Ghana’s economic crisis an accumulative problem – Yao Graham

Story: News Desk

Coordinator of Third World Network-Africa, Dr. Yao Graham, says the economic crisis the country is faced with is an accumulative problem.

Dr. Yao Graham observed that the economic downturn Ghanaians are experiencing is a result of a piled-up problem created by successive governments.

He further attributed the country’s economic challenges to the accumulation of borrowing by successive governments.

Dr. Yao Graham asserted that proper scrutiny had not been done over the years to assess the management of loans borrowed by successive governments.

The Coordinator of the Third World Network-Africa stated that the economic crisis cannot be blamed on a single regime adding that government after government keep piling up the country’s debt stock.

“President John Agyekum Kufuor took the first euro bond loan during his time and has become part of us. It was the source of financing with consequences as it built up. There are questions to be asked about the basis on which those borrowings were done, the calculations about management, and accountability, because President Nana Addo Dankwa Akufo-Addo, when he spoke recently in the State of the Nation address said the monies were used to build infrastructure”.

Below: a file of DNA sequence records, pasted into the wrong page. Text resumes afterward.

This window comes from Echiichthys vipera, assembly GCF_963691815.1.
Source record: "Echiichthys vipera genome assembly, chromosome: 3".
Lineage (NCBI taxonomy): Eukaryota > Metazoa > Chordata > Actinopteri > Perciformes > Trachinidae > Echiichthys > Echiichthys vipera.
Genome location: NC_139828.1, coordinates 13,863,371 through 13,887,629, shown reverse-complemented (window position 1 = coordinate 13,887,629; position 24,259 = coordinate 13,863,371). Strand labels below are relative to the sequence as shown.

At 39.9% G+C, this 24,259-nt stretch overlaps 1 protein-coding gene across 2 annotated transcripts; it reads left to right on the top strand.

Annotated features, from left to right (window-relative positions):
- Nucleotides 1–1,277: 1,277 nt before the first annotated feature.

Dr. Yao Graham pointed out that, “one of the realities of public finance management in our country is the weak accountability that we have. Successive governments built these things up. The crisis of our international finance at the moment is not a single regime problem, it is an accumulative problem. It’s an accumulative problem in two ways. One, the accumulation of the borrowing, two, the accumulation of the consequences of the paradigm in which we are operating”.

He said this during a public lecture on Thursday, April 6, in commemoration of the 75th anniversary of the University of Ghana, under the theme, ‘restructuring the national economy, the need for a paradigm shift’.

The current economic crisis he said was the deepest crisis the country has had since 1975 and 1983.

“This is the deepest crisis we have had since 1975 and 1983. That crisis under late former President Jerry John Rawlings was the moment when Ghana became the shining star for neo-liberal reform in Africa. Trade and investment liberalisation,” he maintained.

Ghana, which is struggling with its worst economic crisis in a generation, secured a staff-level agreement with the International Monetary Fund (IMF) in December for a $3 billion loan, though asking lenders to provide financing assurances is a condition for the IMF’s board to sign off the programme.

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